Can Jordan Murphy turn around the Gophers? In a league full of super sophs, Jordan Murphy sometimes gets overlooked. From day one, he has been one of the Big Ten’s best rebounders (8 rpg). Now, its time to see if he put in major work this summer. If Murphy has improved defensively and added range to his offensive game, the new-look Gophers will upset a few teams.
Have the Husker sophomores matured? When injuries plague a team, rookies have to play heavy minutes and learn how to compete before they are usually ready. Tim Miles is hoping the experience his sophomore class received last year is enough to catapult Nebraska past the doubters. Glynn Watson Jr., Jack McVeigh, Michael Jacobson, and Ed Morrow Jr. are more battle tested than they probably expected this early in their careers. It’s up to them to produce.
Has Bryant McInthosh taken another step? Bryant McIntosh was left off of the Big Ten’s Best Player List at Media Day, and that shouldn’t sit well with him. The hard working junior point guard has to prove that he has raised his game to an All-Conference level if Northwestern is going to dance for the first time ever. Northwestern needs McIntosh to increase his scoring from last year’s 13.8 points per game. He scored 28 against Wisconsin, so he is fully capable.
Can the Buckeyes shoot the 3? The good news is that Ohio State returns their top six scorers, including double-digit scorers Marc Loving, Keita Bates-Diop, Jae’Sean Tate and JaQuan Lyle. The bad news is that those four weapons combined to shoot 31 percent from beyond the arc last season. They have to start knocking down open shots, or else pass the ball to Kam Williams, who makes over half of his triples.
Have the freshman arrived? Freshman Tony Carr and Lamar Stevens won a state championship together in Philly, and arrive in State College with a winning resume and high expectations. The question is, can they shine from the opening tip? If they can, Penn State will be a tough team to beat, especially at Bryce Jordan Center.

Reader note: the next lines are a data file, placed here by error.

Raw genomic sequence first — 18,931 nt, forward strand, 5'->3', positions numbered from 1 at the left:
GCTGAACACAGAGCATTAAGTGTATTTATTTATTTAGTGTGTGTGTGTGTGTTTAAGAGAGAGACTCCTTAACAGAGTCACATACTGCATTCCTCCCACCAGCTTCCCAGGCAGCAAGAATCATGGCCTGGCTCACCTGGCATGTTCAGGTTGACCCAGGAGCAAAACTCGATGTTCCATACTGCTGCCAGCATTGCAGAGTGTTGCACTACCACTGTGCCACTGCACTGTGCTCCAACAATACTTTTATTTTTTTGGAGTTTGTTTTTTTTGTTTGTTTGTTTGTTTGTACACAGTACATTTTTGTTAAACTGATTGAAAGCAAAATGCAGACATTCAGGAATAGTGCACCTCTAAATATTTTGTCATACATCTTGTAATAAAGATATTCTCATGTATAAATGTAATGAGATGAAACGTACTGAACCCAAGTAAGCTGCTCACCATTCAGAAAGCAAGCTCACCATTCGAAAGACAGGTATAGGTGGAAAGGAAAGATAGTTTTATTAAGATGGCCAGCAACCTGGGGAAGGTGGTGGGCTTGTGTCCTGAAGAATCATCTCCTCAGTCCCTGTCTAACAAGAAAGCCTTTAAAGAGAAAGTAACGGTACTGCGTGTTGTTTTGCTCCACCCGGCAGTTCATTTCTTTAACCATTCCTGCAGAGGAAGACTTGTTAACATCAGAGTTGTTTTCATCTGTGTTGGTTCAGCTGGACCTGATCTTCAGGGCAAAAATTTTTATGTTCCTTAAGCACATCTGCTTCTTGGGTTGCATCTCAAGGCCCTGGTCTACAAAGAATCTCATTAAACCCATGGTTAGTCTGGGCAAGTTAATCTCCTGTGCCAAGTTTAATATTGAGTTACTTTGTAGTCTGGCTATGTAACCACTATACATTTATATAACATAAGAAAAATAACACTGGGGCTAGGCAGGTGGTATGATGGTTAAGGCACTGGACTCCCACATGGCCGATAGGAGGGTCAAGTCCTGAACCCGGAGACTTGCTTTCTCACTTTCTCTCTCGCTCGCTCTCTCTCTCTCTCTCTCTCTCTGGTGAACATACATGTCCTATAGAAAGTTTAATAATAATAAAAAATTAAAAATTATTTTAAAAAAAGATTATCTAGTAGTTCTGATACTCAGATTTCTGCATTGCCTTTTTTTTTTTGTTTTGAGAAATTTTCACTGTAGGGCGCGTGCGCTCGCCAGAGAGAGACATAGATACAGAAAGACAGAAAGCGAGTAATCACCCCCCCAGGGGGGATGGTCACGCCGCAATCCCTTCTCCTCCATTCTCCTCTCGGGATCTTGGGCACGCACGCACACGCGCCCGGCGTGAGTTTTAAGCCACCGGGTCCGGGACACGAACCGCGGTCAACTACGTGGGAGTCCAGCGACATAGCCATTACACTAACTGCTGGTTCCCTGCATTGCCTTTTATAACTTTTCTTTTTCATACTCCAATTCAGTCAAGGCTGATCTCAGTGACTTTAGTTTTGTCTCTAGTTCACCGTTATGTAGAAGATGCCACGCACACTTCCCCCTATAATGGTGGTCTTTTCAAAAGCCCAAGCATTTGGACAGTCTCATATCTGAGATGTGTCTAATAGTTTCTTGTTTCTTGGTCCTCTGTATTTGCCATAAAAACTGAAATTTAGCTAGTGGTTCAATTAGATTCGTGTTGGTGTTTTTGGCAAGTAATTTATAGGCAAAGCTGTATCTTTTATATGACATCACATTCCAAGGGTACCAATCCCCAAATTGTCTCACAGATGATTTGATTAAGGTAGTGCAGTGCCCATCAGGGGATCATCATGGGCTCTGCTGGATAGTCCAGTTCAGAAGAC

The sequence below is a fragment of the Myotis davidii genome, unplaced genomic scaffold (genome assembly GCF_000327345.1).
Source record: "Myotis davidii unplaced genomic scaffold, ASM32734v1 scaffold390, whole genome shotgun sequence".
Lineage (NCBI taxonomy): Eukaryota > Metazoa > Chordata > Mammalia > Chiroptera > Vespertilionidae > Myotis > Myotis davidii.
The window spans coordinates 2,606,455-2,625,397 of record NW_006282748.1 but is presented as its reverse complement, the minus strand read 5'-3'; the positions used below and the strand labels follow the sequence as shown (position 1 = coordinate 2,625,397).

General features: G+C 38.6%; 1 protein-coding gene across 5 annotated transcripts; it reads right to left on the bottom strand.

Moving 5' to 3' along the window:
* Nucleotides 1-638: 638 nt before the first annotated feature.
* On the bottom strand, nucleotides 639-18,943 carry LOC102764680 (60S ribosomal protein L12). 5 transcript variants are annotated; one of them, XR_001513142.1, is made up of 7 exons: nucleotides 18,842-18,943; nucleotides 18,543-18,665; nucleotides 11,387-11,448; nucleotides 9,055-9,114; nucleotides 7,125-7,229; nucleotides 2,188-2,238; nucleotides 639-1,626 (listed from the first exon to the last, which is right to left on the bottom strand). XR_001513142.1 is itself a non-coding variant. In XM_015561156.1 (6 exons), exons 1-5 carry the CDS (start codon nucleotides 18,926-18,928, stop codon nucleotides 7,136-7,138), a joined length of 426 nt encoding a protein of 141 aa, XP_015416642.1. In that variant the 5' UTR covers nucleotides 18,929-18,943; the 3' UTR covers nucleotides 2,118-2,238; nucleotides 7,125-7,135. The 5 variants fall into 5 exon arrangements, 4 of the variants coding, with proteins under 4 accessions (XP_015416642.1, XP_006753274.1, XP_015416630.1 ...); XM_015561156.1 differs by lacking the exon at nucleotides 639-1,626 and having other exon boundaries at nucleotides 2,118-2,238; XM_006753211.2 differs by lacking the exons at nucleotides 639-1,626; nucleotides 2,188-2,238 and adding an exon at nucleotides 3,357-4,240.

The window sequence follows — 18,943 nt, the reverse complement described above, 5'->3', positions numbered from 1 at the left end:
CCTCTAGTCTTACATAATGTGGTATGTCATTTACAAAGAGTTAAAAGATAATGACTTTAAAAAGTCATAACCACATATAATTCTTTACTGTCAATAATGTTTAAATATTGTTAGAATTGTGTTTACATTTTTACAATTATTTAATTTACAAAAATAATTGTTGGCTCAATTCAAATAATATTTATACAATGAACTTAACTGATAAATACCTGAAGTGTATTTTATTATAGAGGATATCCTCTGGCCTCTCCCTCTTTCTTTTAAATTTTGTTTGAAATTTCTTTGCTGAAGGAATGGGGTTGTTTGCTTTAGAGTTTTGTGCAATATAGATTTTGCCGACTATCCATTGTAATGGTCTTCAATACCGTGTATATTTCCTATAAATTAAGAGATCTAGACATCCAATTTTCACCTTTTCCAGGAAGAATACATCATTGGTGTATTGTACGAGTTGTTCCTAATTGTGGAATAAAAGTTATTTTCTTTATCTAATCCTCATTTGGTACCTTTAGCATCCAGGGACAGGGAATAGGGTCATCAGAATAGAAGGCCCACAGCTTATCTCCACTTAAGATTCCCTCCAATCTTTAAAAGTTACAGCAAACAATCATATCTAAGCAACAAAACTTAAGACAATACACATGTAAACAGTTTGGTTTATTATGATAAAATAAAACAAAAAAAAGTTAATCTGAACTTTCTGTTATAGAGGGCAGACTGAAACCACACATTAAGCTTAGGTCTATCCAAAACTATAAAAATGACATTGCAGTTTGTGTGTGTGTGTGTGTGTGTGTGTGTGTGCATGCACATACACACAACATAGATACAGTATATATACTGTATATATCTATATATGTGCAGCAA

Is Isaac Haas ready to dominate? Haas has amazing footwork for a 7-2 center, he has a soft touch around the rim, and he’s a physical defender. In only 14 minutes per game last season, the big man averaged 9.8 points and 3.7 rebounds. But with A.J. Hammons in the NBA, the junior has to play more minutes and stay out of foul trouble. Is he ready to be a 25-minute, double-double guy? Big Ten opponents are hoping not.
Can Rutgers compete on the glass? It is impossible to win Big Ten games getting crushed on the glass every night. This is the first of many problems coach Steve Pikiell has to solve. The Scarlet Knights must learn how to rebound in order to be competitive. With Corey Sanders and Mike Williams pouring in points, expect Rutgers to win a few Big Ten games this year, assuming it can solve this serious deficiency. The rebounding can only improve, as Rutgers finished last in the nation in rebound margin.
How much has Ethan Happ improved? Happ’s improvement and an energized bench helped Wisconsin turn it around last year after Bo Ryan’s sudden retirement. Happ was named Big Ten Freshman of the Year, but his upside is limitless. If the sophomore is stronger and has added a 15-foot jumper to his arsenal, send the title to Madison.